Over the past decade, an abundance of psychology research has shown that experiences bring people more happiness than do possessions. The idea that experiential purchases are more satisfying than material purchases has long been the domain of Cornell psychology professor Thomas Gilovich. Since 2003, he has been trying to figure out exactly how and why experiential purchases are so much better than material purchases. In the journal Psychological Science last month, Gilovich and Killingsworth, along with Cornell doctoral candidate Amit Kumar, expanded on the current understanding that spending money on experiences "provide[s] more enduring happiness." They looked specifically at anticipation as a driver of that happiness; whether the benefit of spending money on an experience accrues before the purchase has been made, in addition to after. And, yes, it does.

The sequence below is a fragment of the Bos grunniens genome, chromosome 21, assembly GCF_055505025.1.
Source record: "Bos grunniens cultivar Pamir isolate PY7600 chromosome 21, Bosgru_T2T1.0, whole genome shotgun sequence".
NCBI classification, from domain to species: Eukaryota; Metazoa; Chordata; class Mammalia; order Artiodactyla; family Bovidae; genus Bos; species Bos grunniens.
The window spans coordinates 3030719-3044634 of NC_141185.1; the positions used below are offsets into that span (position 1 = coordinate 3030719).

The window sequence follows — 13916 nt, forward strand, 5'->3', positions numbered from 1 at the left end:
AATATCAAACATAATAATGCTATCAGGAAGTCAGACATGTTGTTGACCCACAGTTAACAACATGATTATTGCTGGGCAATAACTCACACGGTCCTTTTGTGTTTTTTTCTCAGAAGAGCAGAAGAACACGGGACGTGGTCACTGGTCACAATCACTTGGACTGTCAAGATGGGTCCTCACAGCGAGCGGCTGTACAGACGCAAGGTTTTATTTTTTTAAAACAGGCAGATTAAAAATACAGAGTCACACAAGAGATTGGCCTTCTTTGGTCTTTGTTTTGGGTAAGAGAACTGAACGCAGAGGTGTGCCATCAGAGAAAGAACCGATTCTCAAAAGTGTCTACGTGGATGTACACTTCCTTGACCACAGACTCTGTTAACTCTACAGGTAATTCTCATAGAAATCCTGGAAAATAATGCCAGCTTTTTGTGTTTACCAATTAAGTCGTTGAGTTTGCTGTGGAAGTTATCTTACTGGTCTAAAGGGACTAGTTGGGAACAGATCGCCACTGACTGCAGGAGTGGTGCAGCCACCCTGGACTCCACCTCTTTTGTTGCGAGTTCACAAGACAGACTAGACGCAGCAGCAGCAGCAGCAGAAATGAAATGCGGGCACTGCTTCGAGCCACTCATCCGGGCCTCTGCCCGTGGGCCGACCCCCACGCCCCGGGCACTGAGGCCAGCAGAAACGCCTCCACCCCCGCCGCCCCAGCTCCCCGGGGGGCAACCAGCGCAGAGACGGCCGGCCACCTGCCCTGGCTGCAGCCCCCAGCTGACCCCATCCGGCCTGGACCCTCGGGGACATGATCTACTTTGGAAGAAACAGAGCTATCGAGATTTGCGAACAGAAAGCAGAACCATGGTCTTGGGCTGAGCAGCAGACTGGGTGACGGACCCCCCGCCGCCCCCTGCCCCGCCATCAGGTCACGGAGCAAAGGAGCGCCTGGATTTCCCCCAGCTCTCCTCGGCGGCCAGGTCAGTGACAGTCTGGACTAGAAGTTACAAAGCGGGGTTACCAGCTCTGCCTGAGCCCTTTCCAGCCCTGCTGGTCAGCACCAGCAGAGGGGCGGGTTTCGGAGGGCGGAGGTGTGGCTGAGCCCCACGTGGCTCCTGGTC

Essentially, when you can't live in a moment, they say, it's best to live in anticipation of an experience. Experiential purchases like trips, concerts, movies, et cetera, tend to trump material purchases because the utility of buying anything really starts accruing before you buy it.

Mean self-reported ratings
(Kumar et al, Psychological Science/The Atlantic)

Waiting for an experience apparently elicits more happiness and excitement than waiting for a material good (and more "pleasantness" too—an eerie metric). By contrast, waiting for a possession is more likely fraught with impatience than anticipation. "You can think about waiting for a delicious meal at a nice restaurant or looking forward to a vacation," Kumar told me, "and how different that feels from waiting for, say, your pre-ordered iPhone to arrive. Or when the two-day shipping on Amazon Prime doesn’t seem fast enough."